TCV Gives New Meaning To ‘Minority Investment’

Earlier this week, we ran a standard press release about Technology Crossover Ventures’ (TCV’s) newest investment in Merkle, a 39-year-old Columbia, Md.-based customer relationship marketing agency that employs 1,200 people. Though the transaction amount wasn’t disclosed at the time, the funding was characterized as a ho-hum “minority investment.”

Turns out it was one hell of a minority investment. According to an SEC filing uncovered by the sleuths at, TCV has sunk $75 million into the company, which works with big-league clients like The Hartford Financial Services Group, for example, to bolster its ROI on direct mail by using Hartford’s customer data to optimize its messaging.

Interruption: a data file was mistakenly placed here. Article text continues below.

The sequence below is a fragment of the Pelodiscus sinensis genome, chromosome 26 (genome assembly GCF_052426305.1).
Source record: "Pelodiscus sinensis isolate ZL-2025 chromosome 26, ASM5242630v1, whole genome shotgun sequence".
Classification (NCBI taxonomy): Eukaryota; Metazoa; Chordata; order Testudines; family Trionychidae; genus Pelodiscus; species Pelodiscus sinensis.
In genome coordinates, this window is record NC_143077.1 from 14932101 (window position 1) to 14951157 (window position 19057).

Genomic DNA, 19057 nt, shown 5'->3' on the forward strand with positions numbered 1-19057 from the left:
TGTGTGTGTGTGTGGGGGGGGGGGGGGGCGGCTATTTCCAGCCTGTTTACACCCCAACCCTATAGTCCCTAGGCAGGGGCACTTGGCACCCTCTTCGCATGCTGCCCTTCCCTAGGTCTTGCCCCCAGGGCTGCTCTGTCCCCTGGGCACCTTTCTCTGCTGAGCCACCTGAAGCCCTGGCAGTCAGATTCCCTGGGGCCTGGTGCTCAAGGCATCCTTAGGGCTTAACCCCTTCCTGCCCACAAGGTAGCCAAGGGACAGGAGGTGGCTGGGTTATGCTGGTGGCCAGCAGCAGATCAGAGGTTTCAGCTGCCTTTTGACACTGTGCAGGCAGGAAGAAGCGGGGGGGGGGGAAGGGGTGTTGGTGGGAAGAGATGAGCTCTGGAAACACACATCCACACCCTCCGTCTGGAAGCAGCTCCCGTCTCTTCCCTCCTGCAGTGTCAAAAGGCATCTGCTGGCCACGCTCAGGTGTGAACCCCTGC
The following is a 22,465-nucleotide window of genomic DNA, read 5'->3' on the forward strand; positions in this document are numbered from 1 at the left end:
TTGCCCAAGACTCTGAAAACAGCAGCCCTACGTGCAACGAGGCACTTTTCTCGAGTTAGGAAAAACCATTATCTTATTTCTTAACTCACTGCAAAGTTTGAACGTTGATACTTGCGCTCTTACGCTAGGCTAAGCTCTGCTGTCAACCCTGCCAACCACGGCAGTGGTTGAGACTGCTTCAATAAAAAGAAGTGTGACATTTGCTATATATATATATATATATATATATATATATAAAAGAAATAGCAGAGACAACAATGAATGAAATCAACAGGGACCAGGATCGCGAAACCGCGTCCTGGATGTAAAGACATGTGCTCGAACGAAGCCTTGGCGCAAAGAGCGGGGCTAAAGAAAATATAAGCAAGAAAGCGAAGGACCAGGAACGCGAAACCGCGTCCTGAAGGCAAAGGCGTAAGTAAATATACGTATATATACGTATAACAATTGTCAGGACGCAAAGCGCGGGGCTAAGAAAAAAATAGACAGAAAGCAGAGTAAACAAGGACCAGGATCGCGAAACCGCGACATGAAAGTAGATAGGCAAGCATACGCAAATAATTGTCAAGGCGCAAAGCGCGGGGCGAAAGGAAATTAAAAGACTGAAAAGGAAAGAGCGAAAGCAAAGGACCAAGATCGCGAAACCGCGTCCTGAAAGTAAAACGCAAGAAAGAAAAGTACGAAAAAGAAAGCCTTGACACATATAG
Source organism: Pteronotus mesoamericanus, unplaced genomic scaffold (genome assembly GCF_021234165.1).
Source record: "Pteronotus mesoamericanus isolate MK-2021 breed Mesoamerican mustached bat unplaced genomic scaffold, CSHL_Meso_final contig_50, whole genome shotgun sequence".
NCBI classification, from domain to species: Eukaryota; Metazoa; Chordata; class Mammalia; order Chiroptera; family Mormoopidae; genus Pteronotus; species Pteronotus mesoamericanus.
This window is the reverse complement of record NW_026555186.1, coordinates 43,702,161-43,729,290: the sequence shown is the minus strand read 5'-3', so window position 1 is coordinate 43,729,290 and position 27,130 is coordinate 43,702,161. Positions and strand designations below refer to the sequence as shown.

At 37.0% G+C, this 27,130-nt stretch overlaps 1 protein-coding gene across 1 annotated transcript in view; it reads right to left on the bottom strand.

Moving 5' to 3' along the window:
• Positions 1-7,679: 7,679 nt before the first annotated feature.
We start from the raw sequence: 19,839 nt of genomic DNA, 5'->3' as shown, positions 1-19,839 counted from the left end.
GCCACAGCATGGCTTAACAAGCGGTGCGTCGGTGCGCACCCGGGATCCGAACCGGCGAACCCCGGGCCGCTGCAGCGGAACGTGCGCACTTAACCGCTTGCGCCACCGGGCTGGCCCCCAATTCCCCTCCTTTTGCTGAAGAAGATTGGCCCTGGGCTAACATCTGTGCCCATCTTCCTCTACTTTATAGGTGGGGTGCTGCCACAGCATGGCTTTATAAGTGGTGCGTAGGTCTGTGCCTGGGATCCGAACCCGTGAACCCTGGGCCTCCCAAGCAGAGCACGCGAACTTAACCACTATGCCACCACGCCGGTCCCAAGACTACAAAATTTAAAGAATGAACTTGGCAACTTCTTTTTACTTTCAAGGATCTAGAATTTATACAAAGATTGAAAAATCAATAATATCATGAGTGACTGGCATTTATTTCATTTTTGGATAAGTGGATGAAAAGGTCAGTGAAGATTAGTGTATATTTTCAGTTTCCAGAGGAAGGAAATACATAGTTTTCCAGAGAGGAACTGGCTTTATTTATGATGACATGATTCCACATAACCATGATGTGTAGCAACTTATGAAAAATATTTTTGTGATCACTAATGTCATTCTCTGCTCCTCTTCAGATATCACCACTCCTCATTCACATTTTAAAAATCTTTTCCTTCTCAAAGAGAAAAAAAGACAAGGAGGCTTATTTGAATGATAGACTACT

TCV typically invests anywhere from $20 million to $150 million in its portfolio companies, buys stakes in private companies roughly 80 percent of the time, and invests in two ways: either after a boatload of money has already been raised, or when a mature enterprise has never raised a penny.

In fact, TCV managing director Jay Hoag has told me the firm far prefers the latter scenario because it’s easier to find a strong company at a decent valuation when TCV invests alone. The firm has no problem going outside of Silicon Valley to find what it considers the best deals. Besides going to Maryland for Merkle, it also traveled to Mount Pleasant, S.C., a few years ago to invest $60 million in Automated Trading Desk, then an 18-year-old stock trading software company.

TCV is currently investing a $3 billion fund, closed in 2007.